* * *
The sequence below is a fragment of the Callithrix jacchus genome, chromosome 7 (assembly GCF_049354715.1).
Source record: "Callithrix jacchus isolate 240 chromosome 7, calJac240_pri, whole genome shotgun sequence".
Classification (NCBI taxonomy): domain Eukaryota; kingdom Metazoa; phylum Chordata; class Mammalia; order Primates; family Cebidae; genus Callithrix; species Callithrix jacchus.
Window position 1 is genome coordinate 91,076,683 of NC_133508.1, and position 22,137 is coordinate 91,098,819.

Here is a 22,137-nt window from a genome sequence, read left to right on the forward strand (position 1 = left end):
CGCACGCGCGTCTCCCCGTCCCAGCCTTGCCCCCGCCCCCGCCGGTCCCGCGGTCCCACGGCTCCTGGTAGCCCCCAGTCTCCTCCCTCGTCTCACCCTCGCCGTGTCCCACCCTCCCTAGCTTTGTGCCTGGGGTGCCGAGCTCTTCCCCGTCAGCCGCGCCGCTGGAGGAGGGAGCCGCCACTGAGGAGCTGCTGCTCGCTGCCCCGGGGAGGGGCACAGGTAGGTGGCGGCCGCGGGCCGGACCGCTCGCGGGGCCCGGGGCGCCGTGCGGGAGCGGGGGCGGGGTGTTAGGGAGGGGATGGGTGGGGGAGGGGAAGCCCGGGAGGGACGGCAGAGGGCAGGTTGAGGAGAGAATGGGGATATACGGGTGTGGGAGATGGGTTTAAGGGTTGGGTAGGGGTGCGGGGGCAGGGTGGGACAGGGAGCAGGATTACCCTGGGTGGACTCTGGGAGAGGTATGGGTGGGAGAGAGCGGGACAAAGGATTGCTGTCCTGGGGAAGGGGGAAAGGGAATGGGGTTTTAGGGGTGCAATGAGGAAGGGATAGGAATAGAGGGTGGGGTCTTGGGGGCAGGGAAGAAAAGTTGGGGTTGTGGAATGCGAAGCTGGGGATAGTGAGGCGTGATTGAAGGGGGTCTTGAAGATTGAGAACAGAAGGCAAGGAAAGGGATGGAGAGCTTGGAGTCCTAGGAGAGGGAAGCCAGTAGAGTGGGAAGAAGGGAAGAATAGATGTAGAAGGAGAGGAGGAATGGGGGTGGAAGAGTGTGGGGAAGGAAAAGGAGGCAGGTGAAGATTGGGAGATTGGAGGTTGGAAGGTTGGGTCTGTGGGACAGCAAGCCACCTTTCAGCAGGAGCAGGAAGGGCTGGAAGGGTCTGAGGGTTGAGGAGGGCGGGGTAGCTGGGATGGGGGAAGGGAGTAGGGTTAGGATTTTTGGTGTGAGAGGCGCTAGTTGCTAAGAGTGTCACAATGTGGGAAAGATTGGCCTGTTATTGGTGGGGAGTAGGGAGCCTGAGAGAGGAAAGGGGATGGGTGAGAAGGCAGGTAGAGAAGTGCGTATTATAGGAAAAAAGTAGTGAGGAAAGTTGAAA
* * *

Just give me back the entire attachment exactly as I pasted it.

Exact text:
The sequence below is a fragment of the Callithrix jacchus genome, chromosome 7 (assembly GCF_049354715.1).
Source record: "Callithrix jacchus isolate 240 chromosome 7, calJac240_pri, whole genome shotgun sequence".
Classification (NCBI taxonomy): domain Eukaryota; kingdom Metazoa; phylum Chordata; class Mammalia; order Primates; family Cebidae; genus Callithrix; species Callithrix jacchus.
Window position 1 is genome coordinate 91,076,683 of NC_133508.1, and position 22,137 is coordinate 91,098,819.

Here is a 22,137-nt window from a genome sequence, read left to right on the forward strand (position 1 = left end):
CGCACGCGCGTCTCCCCGTCCCAGCCTTGCCCCCGCCCCCGCCGGTCCCGCGGTCCCACGGCTCCTGGTAGCCCCCAGTCTCCTCCCTCGTCTCACCCTCGCCGTGTCCCACCCTCCCTAGCTTTGTGCCTGGGGTGCCGAGCTCTTCCCCGTCAGCCGCGCCGCTGGAGGAGGGAGCCGCCACTGAGGAGCTGCTGCTCGCTGCCCCGGGGAGGGGCACAGGTAGGTGGCGGCCGCGGGCCGGACCGCTCGCGGGGCCCGGGGCGCCGTGCGGGAGCGGGGGCGGGGTGTTAGGGAGGGGATGGGTGGGGGAGGGGAAGCCCGGGAGGGACGGCAGAGGGCAGGTTGAGGAGAGAATGGGGATATACGGGTGTGGGAGATGGGTTTAAGGGTTGGGTAGGGGTGCGGGGGCAGGGTGGGACAGGGAGCAGGATTACCCTGGGTGGACTCTGGGAGAGGTATGGGTGGGAGAGAGCGGGACAAAGGATTGCTGTCCTGGGGAAGGGGGAAAGGGAATGGGGTTTTAGGGGTGCAATGAGGAAGGGATAGGAATAGAGGGTGGGGTCTTGGGGGCAGGGAAGAAAAGTTGGGGTTGTGGAATGCGAAGCTGGGGATAGTGAGGCGTGATTGAAGGGGGTCTTGAAGATTGAGAACAGAAGGCAAGGAAAGGGATGGAGAGCTTGGAGTCCTAGGAGAGGGAAGCCAGTAGAGTGGGAAGAAGGGAAGAATAGATGTAGAAGGAGAGGAGGAATGGGGGTGGAAGAGTGTGGGGAAGGAAAAGGAGGCAGGTGAAGATTGGGAGATTGGAGGTTGGAAGGTTGGGTCTGTGGGACAGCAAGCCACCTTTCAGCAGGAGCAGGAAGGGCTGGAAGGGTCTGAGGGTTGAGGAGGGCGGGGTAGCTGGGATGGGGGAAGGGAGTAGGGTTAGGATTTTTGGTGTGAGAGGCGCTAGTTGCTAAGAGTGTCACAATGTGGGAAAGATTGGCCTGTTATTGGTGGGGAGTAGGGAGCCTGAGAGAGGAAAGGGGATGGGTGAGAAGGCAGGTAGAGAAGTGCGTATTATAGGAAAAAAGTAGTGAGGAAAGTTGAAA